Schizophrenia is a mental illness. It may cause disturbed or disorganized thinking, speech, or behavior. People with schizophrenia have problems functioning in one or more areas of life: work, school, home, or relationships. People with schizophrenia are at increased risk for suicide, certain chronic physical illnesses, and unhealthy behaviors, such as smoking and drug use.

People who have family members with schizophrenia are at higher risk of developing the illness. Schizophrenia affects men and women equally but usually appears at an earlier age (teenage or early adult years) in men.


The earliest symptoms are often subtle (prodrome) and may go unnoticed until the illness becomes more severe (first-break psychosis). Symptoms of schizophrenia may be continuous or may come and go in severity. Episodes often are triggered by major life events, such as family stress, college, military service, marriage, pregnancy or child birth, divorce, or loss of a loved one. People with schizophrenia may see, hear, or feel things that do not exist (hallucinations). They may have false beliefs in spite of obvious proof to the contrary (delusions). Sometimes speech is incoherent or behavior is odd or withdrawn.


Schizophrenia is diagnosed through an assessment by your caregiver. Your caregiver will ask questions about your thoughts, behavior, mood, and ability to function in daily life. Your caregiver may ask questions about your medical history and use of alcohol or drugs, including prescription medication. Your caregiver may also order blood tests and imaging exams. Certain medical conditions and substances can cause symptoms that resemble schizophrenia. Your caregiver may refer you to a mental health specialist for evaluation. There are three major criterion for a diagnosis of schizophrenia:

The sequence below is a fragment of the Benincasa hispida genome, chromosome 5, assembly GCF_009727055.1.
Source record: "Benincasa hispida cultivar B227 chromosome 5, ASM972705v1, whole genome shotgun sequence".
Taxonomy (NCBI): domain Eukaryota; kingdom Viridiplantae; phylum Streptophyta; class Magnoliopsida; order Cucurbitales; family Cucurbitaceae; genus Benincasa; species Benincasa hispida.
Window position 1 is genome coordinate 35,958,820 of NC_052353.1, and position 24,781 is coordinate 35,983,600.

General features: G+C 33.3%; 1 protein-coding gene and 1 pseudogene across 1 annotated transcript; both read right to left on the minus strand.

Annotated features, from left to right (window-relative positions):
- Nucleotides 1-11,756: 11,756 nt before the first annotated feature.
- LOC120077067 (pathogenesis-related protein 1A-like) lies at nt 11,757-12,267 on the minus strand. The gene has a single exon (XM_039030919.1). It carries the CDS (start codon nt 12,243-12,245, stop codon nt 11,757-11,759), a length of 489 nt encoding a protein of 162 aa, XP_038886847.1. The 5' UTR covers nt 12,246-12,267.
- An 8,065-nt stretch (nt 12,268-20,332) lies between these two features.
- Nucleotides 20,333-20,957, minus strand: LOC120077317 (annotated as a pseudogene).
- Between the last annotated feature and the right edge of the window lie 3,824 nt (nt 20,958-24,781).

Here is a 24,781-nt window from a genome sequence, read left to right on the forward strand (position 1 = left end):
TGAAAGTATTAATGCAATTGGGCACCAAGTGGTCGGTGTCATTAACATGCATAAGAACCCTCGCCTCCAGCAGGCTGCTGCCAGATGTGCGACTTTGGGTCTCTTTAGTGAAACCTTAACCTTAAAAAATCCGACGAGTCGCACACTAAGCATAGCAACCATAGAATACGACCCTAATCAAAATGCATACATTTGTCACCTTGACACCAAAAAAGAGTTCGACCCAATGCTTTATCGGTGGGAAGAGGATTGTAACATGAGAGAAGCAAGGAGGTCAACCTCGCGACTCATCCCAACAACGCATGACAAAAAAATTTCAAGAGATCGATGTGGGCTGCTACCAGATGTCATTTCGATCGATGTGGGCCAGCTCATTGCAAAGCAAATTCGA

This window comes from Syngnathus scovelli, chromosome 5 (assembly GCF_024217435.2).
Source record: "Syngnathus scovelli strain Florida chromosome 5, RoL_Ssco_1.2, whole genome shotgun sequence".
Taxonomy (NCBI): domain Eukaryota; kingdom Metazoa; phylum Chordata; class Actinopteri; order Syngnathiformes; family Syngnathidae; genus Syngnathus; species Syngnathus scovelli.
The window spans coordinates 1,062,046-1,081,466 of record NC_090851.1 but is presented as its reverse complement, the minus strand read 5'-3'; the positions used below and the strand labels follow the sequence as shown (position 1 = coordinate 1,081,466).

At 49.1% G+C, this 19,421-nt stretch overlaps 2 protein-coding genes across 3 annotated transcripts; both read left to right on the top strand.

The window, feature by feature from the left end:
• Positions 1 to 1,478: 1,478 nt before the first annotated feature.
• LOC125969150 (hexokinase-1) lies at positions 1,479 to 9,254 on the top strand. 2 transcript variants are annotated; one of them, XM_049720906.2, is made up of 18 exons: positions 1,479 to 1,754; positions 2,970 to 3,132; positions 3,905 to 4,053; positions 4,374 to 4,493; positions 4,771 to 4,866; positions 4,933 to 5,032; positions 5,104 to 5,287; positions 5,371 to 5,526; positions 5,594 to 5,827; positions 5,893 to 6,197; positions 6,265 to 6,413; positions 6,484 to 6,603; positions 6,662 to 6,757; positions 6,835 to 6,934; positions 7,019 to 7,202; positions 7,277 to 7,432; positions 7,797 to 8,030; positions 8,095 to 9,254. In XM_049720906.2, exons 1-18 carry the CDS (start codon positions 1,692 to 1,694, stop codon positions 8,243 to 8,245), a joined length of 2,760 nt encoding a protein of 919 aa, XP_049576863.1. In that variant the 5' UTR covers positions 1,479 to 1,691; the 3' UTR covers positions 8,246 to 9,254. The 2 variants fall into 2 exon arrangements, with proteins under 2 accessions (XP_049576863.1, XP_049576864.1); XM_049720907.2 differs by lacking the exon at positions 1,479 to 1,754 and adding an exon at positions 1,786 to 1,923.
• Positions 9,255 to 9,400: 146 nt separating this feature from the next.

• Two or more of the following five symptoms are present for a month or longer:

  • Delusions. Often the delusions are that you are being attacked, harassed, cheated, persecuted or conspired against (persecutory delusions).

  • Hallucinations.  

  • Disorganized speech that does not make sense to others.

  • Grossly disorganized (confused or unfocused) behavior or extremely overactive or underactive motor activity (catatonia).

  • Negative symptoms such as bland or blunted emotions (flat affect), loss of will power (avolition), and withdrawal from social contacts (social isolation).

  • Level of functioning in one or more major areas of life (work, school, relationships, or self-care) is markedly below the level of functioning before the onset of illness.  

  • There are continuous signs of illness (either mild symptoms or decreased level of functioning) for at least 6 months or longer.


Schizophrenia is a long-term illness. It is best controlled with continuous treatment rather than treatment only when symptoms occur. The following treatments are used to manage schizophrenia:

  • Medication—Medication is the most effective and important form of treatment for schizophrenia. Antipsychotic medications are usually prescribed to help manage schizophrenia. Other types of medication may be added to relieve any symptoms that may occur despite the use of antipsychotic medications.

  • Counseling or talk therapy—Individual, group, or family counseling may be helpful in providing education, support, and guidance. Many people with schizophrenia also benefit from social skills and job skills (vocational) training.

A combination of medication and counseling is best for managing the disorder over time. A procedure in which electricity is applied to the brain through the scalp (electroconvulsive therapy) may be used to treat catatonic schizophrenia or schizophrenia in people who cannot take or do not respond to medication and counseling.